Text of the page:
> >light, indicates Proceed with caution." <> >1917 the standard signal colors are not what we know today. Red was

> >used for Stop, but white was used for Proceed, and green was used

> >for Caution. The change from standard signal colors White/Green/Red

> >to Green/Yellow/Red was probably made very shortly after the 1917

> >Rule Book was issued.>>

> >

> >What are the situations where display of a "Calling On" signal may

> >be necessary? (1) To put an assisting engine up against the rear

> >end of a train occupying the first block beyond the

> >interlocking. (2) To get an engine which has cut away from its own

> >train, "back against" its train (which is called an "engine return"

> >situation.) (3) To put a train into a block which is already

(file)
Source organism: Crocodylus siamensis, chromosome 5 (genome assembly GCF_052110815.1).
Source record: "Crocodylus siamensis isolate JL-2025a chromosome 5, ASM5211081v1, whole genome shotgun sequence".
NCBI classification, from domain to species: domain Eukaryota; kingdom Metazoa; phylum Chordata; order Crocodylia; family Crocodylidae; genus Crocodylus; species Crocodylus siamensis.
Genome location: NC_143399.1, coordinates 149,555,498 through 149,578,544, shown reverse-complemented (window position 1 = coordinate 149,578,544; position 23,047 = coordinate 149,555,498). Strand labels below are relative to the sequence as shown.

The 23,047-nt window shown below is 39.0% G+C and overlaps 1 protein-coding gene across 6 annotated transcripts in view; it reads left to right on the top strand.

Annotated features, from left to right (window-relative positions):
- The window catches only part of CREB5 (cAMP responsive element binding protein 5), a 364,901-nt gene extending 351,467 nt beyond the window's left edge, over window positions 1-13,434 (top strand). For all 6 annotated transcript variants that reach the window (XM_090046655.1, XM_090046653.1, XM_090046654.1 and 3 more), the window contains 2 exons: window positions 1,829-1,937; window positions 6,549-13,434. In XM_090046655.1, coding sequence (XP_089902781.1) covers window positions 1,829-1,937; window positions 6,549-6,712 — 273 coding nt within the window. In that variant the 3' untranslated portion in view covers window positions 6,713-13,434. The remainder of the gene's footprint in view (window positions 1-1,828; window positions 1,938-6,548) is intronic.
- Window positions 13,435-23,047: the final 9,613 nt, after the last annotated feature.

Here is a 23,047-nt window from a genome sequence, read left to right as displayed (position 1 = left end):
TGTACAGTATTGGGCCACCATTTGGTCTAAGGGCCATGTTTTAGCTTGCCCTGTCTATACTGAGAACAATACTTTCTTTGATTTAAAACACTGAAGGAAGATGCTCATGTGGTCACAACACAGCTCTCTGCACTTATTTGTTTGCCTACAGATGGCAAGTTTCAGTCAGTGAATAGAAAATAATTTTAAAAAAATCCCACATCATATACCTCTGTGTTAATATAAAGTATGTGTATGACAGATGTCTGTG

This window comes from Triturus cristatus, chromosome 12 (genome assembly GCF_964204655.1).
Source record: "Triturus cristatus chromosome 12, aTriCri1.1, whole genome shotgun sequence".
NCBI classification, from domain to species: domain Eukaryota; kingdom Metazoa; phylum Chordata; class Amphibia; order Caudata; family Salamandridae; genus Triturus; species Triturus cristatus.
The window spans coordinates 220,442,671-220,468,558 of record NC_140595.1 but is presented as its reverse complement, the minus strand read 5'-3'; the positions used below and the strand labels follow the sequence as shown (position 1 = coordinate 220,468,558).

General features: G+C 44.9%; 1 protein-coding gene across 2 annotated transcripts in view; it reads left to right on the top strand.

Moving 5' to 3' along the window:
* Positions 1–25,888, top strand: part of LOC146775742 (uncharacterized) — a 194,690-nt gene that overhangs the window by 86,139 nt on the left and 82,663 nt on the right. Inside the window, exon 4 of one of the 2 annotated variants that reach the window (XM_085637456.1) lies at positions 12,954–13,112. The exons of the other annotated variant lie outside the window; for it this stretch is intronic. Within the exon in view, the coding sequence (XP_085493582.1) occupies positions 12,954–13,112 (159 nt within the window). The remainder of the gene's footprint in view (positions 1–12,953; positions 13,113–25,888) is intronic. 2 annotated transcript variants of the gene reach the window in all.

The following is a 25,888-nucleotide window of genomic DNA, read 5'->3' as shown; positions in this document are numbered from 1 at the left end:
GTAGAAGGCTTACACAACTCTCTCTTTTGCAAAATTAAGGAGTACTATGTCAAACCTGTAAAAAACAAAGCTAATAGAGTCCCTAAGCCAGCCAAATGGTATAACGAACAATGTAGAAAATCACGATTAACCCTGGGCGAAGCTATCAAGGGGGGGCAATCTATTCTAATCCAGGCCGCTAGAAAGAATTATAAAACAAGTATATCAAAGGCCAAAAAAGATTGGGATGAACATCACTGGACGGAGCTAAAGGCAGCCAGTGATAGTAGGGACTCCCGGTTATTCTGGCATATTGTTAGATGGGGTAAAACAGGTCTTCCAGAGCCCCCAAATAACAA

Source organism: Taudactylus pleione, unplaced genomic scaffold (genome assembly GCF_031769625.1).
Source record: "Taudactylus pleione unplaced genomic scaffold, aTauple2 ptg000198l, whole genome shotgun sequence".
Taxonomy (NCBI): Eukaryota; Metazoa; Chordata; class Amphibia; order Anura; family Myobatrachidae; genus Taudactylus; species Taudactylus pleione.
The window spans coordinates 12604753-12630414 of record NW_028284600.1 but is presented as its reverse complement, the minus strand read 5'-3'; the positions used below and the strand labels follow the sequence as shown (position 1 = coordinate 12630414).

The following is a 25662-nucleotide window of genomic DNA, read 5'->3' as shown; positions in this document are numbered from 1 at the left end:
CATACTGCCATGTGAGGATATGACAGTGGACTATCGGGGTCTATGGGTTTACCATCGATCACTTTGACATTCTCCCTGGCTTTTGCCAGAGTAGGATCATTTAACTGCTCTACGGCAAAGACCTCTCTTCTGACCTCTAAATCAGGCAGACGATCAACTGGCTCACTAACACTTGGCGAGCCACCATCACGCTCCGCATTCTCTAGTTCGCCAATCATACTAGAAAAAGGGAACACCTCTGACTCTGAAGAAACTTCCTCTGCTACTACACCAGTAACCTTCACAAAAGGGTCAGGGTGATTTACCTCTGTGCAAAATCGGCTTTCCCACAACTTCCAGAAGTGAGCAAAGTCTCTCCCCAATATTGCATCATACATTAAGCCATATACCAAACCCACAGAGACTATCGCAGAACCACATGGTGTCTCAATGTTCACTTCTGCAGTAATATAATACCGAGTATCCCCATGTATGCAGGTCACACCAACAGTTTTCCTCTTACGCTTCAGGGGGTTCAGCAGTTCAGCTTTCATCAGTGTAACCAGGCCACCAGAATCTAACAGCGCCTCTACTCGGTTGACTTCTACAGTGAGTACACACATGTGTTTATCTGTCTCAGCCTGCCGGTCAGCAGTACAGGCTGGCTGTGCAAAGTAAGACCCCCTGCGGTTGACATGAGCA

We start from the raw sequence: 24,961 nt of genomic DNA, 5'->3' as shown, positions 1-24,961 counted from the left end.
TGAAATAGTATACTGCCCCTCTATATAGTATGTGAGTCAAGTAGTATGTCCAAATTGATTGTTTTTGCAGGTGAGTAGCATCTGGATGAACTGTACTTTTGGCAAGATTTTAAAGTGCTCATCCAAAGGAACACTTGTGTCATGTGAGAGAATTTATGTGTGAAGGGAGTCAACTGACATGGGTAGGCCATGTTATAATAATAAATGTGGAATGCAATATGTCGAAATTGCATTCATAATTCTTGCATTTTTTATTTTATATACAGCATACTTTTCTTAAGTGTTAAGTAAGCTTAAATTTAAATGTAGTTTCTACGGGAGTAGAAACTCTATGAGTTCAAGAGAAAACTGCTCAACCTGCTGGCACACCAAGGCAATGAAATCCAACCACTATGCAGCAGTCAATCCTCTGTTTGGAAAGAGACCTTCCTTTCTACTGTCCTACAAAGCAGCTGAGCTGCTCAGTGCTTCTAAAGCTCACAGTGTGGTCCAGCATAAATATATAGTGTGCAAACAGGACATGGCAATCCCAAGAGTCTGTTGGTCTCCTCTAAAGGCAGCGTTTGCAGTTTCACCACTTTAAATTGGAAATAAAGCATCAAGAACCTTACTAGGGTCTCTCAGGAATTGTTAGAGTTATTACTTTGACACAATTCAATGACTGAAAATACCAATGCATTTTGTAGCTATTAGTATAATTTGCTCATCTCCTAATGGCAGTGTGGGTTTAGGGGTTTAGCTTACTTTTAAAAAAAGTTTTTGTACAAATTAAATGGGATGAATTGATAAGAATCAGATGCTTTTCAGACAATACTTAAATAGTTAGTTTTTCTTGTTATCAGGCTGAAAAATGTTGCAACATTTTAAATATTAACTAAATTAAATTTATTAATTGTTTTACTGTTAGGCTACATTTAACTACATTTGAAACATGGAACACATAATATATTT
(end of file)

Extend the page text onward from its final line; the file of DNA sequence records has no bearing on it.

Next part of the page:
> >occupied by another train (which is called a "follow up"

> >situation.) (4) To put a train into a block where there is a "TOL"

> >(track occupied indication) due to a broken rail or similar cause.

> >

> >How was this done in the interlocking tower (or at the "control

> >station," as da Hawss likes to call it in his Roo' Book these days) ?

> >

> >(1) In the days of mechanical signaling, the display of a "Calling

> >On" aspect was accomplished by the manual operation of a lever which

> >pulled the "Calling On" arm on the signal to "proceed"

> >position. (Some railroads required that the leverman get permission

> >from the train dispatcher before displaying the Calling On arm,

> >because something was being done that the interlocking system did